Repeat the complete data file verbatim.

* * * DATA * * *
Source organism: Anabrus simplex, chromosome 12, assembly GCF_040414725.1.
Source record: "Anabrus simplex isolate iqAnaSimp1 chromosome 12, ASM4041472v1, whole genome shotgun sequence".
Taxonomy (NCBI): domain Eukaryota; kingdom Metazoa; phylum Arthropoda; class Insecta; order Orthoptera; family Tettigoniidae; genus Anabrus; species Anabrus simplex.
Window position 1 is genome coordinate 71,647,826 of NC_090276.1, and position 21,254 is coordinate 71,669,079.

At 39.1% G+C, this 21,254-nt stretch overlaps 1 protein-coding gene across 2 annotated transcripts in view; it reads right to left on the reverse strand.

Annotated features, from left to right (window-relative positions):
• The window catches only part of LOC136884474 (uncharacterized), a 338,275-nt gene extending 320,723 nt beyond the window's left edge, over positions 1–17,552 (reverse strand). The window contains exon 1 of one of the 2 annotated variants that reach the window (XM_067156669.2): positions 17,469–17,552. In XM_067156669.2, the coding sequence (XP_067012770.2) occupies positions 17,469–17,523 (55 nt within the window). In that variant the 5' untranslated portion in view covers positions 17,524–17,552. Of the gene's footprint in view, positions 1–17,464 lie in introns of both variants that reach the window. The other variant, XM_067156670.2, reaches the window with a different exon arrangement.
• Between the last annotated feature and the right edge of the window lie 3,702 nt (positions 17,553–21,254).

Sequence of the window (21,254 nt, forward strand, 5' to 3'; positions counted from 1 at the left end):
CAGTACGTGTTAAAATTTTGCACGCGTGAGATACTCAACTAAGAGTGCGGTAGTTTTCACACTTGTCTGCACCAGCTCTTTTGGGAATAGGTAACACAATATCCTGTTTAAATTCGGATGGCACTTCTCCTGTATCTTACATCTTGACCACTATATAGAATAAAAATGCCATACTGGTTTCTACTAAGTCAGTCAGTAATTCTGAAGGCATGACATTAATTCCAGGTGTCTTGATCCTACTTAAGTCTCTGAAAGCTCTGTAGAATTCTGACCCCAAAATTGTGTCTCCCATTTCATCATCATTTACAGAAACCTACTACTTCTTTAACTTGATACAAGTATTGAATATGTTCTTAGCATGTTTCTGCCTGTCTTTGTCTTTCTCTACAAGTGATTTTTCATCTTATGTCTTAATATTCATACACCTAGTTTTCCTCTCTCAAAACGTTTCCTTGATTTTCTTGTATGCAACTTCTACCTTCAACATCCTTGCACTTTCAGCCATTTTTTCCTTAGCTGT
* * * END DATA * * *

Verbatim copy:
Source organism: Anabrus simplex, chromosome 12, assembly GCF_040414725.1.
Source record: "Anabrus simplex isolate iqAnaSimp1 chromosome 12, ASM4041472v1, whole genome shotgun sequence".
Taxonomy (NCBI): domain Eukaryota; kingdom Metazoa; phylum Arthropoda; class Insecta; order Orthoptera; family Tettigoniidae; genus Anabrus; species Anabrus simplex.
Window position 1 is genome coordinate 71,647,826 of NC_090276.1, and position 21,254 is coordinate 71,669,079.

At 39.1% G+C, this 21,254-nt stretch overlaps 1 protein-coding gene across 2 annotated transcripts in view; it reads right to left on the reverse strand.

Annotated features, from left to right (window-relative positions):
• The window catches only part of LOC136884474 (uncharacterized), a 338,275-nt gene extending 320,723 nt beyond the window's left edge, over positions 1–17,552 (reverse strand). The window contains exon 1 of one of the 2 annotated variants that reach the window (XM_067156669.2): positions 17,469–17,552. In XM_067156669.2, the coding sequence (XP_067012770.2) occupies positions 17,469–17,523 (55 nt within the window). In that variant the 5' untranslated portion in view covers positions 17,524–17,552. Of the gene's footprint in view, positions 1–17,464 lie in introns of both variants that reach the window. The other variant, XM_067156670.2, reaches the window with a different exon arrangement.
• Between the last annotated feature and the right edge of the window lie 3,702 nt (positions 17,553–21,254).

Sequence of the window (21,254 nt, forward strand, 5' to 3'; positions counted from 1 at the left end):
CAGTACGTGTTAAAATTTTGCACGCGTGAGATACTCAACTAAGAGTGCGGTAGTTTTCACACTTGTCTGCACCAGCTCTTTTGGGAATAGGTAACACAATATCCTGTTTAAATTCGGATGGCACTTCTCCTGTATCTTACATCTTGACCACTATATAGAATAAAAATGCCATACTGGTTTCTACTAAGTCAGTCAGTAATTCTGAAGGCATGACATTAATTCCAGGTGTCTTGATCCTACTTAAGTCTCTGAAAGCTCTGTAGAATTCTGACCCCAAAATTGTGTCTCCCATTTCATCATCATTTACAGAAACCTACTACTTCTTTAACTTGATACAAGTATTGAATATGTTCTTAGCATGTTTCTGCCTGTCTTTGTCTTTCTCTACAAGTGATTTTTCATCTTATGTCTTAATATTCATACACCTAGTTTTCCTCTCTCAAAACGTTTCCTTGATTTTCTTGTATGCAACTTCTACCTTCAACATCCTTGCACTTTCAGCCATTTTTTCCTTAGCTGT